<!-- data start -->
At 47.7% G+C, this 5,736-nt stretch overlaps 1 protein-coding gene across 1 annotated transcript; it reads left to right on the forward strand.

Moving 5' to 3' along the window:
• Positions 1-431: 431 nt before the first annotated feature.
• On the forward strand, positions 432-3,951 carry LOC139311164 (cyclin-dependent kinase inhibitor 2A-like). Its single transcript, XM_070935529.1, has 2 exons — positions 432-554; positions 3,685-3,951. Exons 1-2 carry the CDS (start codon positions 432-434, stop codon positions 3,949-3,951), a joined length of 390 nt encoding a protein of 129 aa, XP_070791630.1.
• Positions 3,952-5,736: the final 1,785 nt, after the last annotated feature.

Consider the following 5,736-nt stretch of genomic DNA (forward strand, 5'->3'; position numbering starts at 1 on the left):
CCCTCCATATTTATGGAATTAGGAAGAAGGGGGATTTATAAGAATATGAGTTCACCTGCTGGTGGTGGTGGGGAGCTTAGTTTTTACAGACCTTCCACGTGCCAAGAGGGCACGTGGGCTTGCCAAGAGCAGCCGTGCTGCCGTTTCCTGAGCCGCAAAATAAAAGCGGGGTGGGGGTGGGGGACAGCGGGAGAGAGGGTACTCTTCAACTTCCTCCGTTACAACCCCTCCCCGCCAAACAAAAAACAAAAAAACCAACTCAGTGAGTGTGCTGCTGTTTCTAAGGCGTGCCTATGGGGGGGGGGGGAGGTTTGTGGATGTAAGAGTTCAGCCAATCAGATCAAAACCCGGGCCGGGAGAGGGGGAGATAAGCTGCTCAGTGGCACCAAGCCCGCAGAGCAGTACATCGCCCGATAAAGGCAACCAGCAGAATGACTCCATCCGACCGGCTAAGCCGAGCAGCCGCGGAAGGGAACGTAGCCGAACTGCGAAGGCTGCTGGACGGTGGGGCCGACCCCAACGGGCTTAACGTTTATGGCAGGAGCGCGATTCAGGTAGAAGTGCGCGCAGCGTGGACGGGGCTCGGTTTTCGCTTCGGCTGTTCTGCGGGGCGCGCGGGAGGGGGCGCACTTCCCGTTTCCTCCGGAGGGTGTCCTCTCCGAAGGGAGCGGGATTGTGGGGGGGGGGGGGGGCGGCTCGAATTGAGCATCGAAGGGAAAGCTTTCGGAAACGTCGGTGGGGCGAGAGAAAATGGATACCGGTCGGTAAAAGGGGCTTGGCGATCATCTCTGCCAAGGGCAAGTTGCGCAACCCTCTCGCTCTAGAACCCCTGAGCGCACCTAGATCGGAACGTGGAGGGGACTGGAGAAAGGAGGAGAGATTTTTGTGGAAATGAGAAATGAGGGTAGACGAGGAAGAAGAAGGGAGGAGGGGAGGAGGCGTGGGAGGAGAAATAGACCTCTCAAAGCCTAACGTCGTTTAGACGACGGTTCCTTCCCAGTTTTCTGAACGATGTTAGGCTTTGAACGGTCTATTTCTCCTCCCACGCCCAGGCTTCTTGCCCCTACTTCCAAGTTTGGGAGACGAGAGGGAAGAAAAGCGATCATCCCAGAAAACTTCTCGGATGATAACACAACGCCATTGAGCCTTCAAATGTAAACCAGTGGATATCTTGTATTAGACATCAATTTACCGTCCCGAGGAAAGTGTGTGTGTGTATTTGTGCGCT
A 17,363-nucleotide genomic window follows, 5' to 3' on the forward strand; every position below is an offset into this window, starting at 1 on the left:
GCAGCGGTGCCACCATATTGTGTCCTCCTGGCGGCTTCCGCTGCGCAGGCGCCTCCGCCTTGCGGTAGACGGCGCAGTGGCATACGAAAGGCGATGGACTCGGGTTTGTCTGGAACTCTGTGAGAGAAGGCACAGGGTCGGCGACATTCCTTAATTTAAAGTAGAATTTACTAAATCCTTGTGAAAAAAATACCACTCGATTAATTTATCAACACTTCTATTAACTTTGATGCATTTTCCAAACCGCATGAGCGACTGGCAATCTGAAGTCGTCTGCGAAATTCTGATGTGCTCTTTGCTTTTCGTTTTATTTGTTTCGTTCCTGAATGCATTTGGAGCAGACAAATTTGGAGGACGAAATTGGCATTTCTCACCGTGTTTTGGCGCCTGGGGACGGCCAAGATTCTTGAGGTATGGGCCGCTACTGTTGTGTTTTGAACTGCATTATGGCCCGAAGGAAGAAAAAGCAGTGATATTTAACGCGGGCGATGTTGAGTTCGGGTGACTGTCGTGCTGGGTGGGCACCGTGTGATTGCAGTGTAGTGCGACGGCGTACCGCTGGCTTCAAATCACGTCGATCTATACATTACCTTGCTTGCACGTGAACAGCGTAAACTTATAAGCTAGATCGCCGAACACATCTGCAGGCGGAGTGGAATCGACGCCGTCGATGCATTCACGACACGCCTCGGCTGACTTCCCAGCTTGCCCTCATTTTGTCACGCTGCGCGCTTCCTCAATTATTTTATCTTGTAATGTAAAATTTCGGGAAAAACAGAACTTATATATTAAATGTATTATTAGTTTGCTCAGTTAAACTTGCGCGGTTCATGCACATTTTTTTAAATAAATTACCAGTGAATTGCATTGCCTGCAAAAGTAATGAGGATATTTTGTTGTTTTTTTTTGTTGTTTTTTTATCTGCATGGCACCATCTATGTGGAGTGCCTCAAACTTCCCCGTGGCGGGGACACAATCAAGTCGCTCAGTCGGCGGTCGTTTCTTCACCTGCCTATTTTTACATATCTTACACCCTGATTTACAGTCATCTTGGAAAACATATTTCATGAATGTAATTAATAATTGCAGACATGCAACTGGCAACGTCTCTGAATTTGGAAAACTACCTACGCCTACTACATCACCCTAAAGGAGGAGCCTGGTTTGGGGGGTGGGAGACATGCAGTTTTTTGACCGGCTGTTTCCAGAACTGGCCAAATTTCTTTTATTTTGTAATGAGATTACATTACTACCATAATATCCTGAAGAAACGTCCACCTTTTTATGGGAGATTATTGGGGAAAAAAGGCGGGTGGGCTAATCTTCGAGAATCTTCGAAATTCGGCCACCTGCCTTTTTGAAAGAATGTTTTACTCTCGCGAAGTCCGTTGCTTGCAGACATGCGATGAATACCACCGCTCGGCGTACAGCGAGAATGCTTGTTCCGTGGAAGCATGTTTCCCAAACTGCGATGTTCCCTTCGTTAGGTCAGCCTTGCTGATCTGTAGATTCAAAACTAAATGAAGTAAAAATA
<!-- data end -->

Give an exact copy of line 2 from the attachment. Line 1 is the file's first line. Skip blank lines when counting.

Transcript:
Moving 5' to 3' along the window: